Council votes to revive charter amendments

Published 9:22 am Wednesday, February 15, 2012

FRANKLIN—The City Council has come up with a new plan for making changes to its charter, which it hopes the state House will approve.

The council on Monday voted 5-2 to change the charter amendments bill that passed the Senate and will be headed to the House as early as this week. The approved changes to the charter, which are the rules for governing the city, would no longer require:

■ Council members to resign for not paying city taxes

■ Council members to resign to run for mayor

■ Fining a council member for giving a direct order to a city employee.

The city hopes the changes will allow the bill to pass through a House committee that failed to pass it late last week, City Attorney Taylor Williams told council members Monday night.

The subcommittee had questions about the constitutionality of bringing criminal charges against council members who give a direct order to a city employee.

Williams said he wasn’t confident the bill would pass without the changes. The changes still allow for the removal of a council member.

Councilmen Don Blythe and Greg McLemore were the dissenters on the vote and had traveled to Richmond four times to lobby against the bill’s passage.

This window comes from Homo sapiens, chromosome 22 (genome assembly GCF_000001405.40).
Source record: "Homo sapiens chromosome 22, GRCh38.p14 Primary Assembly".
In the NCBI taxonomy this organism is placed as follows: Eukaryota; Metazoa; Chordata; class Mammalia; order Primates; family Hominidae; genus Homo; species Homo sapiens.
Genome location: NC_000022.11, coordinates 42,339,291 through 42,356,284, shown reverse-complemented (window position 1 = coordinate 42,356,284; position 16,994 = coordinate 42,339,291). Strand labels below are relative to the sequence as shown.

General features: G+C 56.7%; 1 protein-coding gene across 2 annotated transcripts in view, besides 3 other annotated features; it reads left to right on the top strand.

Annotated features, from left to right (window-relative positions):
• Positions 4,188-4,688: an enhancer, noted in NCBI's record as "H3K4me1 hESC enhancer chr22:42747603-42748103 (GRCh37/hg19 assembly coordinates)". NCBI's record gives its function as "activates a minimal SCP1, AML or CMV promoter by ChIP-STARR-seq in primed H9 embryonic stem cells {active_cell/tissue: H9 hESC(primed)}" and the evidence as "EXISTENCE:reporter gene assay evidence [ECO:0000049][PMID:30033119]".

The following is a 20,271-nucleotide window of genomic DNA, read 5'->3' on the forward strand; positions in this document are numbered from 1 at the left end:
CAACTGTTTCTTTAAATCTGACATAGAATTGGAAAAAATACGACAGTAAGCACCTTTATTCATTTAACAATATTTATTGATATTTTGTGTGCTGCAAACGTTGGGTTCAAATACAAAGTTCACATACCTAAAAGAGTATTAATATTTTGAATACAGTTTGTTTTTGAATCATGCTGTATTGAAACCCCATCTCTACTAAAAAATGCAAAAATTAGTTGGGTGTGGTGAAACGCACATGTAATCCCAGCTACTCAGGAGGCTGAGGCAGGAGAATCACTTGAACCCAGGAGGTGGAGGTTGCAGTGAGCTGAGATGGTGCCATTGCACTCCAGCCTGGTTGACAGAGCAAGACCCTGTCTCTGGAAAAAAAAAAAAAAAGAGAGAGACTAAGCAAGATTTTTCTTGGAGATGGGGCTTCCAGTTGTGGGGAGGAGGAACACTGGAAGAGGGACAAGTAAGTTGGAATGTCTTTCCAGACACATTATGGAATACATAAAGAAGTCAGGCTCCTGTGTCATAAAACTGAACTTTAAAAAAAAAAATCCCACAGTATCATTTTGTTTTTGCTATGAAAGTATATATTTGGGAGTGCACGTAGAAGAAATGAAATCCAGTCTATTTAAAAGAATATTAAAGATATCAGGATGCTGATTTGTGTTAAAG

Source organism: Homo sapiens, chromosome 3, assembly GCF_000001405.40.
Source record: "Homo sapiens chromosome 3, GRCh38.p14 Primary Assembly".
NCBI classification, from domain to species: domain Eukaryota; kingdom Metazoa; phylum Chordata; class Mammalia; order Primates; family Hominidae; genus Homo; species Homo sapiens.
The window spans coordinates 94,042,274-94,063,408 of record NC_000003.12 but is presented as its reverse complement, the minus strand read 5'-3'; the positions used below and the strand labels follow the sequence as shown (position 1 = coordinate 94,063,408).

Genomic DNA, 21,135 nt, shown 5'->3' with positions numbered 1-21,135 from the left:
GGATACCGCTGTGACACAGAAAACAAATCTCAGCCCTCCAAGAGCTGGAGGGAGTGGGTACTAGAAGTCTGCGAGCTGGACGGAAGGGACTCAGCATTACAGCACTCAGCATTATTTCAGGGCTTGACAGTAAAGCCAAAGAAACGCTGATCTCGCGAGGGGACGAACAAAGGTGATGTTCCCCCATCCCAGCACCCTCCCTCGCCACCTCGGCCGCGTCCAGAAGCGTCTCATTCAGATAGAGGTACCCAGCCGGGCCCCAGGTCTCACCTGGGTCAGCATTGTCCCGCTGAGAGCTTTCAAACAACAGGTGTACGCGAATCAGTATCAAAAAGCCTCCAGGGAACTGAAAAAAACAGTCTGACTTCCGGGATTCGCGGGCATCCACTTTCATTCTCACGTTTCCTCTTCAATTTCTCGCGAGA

Blythe said they would continue to fight its passage. From the start, he has favored a citywide referendum for amending the charter.

“I think we need to table this until after the (May) election,” Blythe said.

McLemore agreed it should be tabled to avoid more “embarrassment” in Richmond.

“As it is written, it will not be passed,” he said.

Councilmen Benny Burgess and Barry Cheatham blamed Blythe and McLemore for the bill failing in the House.

“I think this bill was derailed by half-truths that were said tonight and to the committee to make them believe more was involved with this,” Burgess said.

Cheatham added that “other factors were in play” as well, questioning the committee’s motives after it passed the same type of charter amendments for Portsmouth last year.

Local attorney Jim Rainey, who authored the original amendments for a group of residents, also said he was concerned about the political motives of committee members.

“The same or similar charter amendments have been given to other cities,” Rainey said Tuesday. “I question the discrimination.”

He said he supports Williams and the council’s changes to the charter amendments.

“Hopefully the modifications to the charter changes, which were approved by council, will be better received,” Rainey said.

Sarah McCoy, a legislative assistant for state Del. Rick Morris, R-Carrollton, said Tuesday it is unclear when the House committee would take up the altered version of the Senate bill.

“We anticipate it will go back to the committee,” McCoy said. “We should have a better idea tomorrow or the next day.”